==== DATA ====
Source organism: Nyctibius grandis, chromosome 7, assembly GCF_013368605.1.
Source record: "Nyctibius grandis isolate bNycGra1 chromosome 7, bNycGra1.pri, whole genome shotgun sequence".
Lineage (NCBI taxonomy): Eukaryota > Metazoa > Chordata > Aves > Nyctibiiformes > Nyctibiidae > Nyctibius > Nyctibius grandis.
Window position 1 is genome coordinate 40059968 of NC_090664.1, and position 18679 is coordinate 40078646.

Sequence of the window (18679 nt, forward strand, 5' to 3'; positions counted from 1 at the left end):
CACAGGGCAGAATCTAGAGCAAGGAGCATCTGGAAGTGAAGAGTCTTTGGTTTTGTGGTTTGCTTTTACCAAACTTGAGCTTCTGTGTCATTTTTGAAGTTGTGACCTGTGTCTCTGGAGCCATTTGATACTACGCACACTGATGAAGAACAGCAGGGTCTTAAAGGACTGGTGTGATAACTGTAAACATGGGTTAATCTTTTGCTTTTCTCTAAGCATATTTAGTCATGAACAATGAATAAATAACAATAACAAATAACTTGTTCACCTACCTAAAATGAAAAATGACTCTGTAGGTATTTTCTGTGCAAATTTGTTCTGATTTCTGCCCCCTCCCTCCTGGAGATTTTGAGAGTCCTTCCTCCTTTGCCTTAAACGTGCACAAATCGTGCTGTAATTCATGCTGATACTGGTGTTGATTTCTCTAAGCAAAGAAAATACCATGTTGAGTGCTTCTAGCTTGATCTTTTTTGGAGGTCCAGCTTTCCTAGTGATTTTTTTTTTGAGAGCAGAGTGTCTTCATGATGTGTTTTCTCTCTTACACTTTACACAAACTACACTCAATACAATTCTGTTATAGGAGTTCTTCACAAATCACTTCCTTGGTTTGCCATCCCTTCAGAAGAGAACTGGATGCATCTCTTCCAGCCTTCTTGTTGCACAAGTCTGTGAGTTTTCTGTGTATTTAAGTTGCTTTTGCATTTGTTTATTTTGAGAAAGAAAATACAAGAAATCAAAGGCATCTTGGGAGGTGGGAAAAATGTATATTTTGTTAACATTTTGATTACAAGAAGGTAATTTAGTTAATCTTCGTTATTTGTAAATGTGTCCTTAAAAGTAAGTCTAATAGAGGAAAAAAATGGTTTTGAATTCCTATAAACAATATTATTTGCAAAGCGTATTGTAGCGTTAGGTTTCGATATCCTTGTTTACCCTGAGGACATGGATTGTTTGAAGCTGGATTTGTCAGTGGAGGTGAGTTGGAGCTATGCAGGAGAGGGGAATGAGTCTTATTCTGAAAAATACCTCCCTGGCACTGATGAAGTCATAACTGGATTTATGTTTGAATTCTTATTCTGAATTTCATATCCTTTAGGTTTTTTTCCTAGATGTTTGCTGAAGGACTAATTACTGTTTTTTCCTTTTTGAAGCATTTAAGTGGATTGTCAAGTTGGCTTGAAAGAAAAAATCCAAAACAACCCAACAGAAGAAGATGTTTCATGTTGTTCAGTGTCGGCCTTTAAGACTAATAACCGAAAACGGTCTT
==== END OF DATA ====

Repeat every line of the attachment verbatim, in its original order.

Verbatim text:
Source organism: Nyctibius grandis, chromosome 7, assembly GCF_013368605.1.
Source record: "Nyctibius grandis isolate bNycGra1 chromosome 7, bNycGra1.pri, whole genome shotgun sequence".
Lineage (NCBI taxonomy): Eukaryota > Metazoa > Chordata > Aves > Nyctibiiformes > Nyctibiidae > Nyctibius > Nyctibius grandis.
Window position 1 is genome coordinate 40059968 of NC_090664.1, and position 18679 is coordinate 40078646.

Sequence of the window (18679 nt, forward strand, 5' to 3'; positions counted from 1 at the left end):
CACAGGGCAGAATCTAGAGCAAGGAGCATCTGGAAGTGAAGAGTCTTTGGTTTTGTGGTTTGCTTTTACCAAACTTGAGCTTCTGTGTCATTTTTGAAGTTGTGACCTGTGTCTCTGGAGCCATTTGATACTACGCACACTGATGAAGAACAGCAGGGTCTTAAAGGACTGGTGTGATAACTGTAAACATGGGTTAATCTTTTGCTTTTCTCTAAGCATATTTAGTCATGAACAATGAATAAATAACAATAACAAATAACTTGTTCACCTACCTAAAATGAAAAATGACTCTGTAGGTATTTTCTGTGCAAATTTGTTCTGATTTCTGCCCCCTCCCTCCTGGAGATTTTGAGAGTCCTTCCTCCTTTGCCTTAAACGTGCACAAATCGTGCTGTAATTCATGCTGATACTGGTGTTGATTTCTCTAAGCAAAGAAAATACCATGTTGAGTGCTTCTAGCTTGATCTTTTTTGGAGGTCCAGCTTTCCTAGTGATTTTTTTTTTGAGAGCAGAGTGTCTTCATGATGTGTTTTCTCTCTTACACTTTACACAAACTACACTCAATACAATTCTGTTATAGGAGTTCTTCACAAATCACTTCCTTGGTTTGCCATCCCTTCAGAAGAGAACTGGATGCATCTCTTCCAGCCTTCTTGTTGCACAAGTCTGTGAGTTTTCTGTGTATTTAAGTTGCTTTTGCATTTGTTTATTTTGAGAAAGAAAATACAAGAAATCAAAGGCATCTTGGGAGGTGGGAAAAATGTATATTTTGTTAACATTTTGATTACAAGAAGGTAATTTAGTTAATCTTCGTTATTTGTAAATGTGTCCTTAAAAGTAAGTCTAATAGAGGAAAAAAATGGTTTTGAATTCCTATAAACAATATTATTTGCAAAGCGTATTGTAGCGTTAGGTTTCGATATCCTTGTTTACCCTGAGGACATGGATTGTTTGAAGCTGGATTTGTCAGTGGAGGTGAGTTGGAGCTATGCAGGAGAGGGGAATGAGTCTTATTCTGAAAAATACCTCCCTGGCACTGATGAAGTCATAACTGGATTTATGTTTGAATTCTTATTCTGAATTTCATATCCTTTAGGTTTTTTTCCTAGATGTTTGCTGAAGGACTAATTACTGTTTTTTCCTTTTTGAAGCATTTAAGTGGATTGTCAAGTTGGCTTGAAAGAAAAAATCCAAAACAACCCAACAGAAGAAGATGTTTCATGTTGTTCAGTGTCGGCCTTTAAGACTAATAACCGAAAACGGTCTT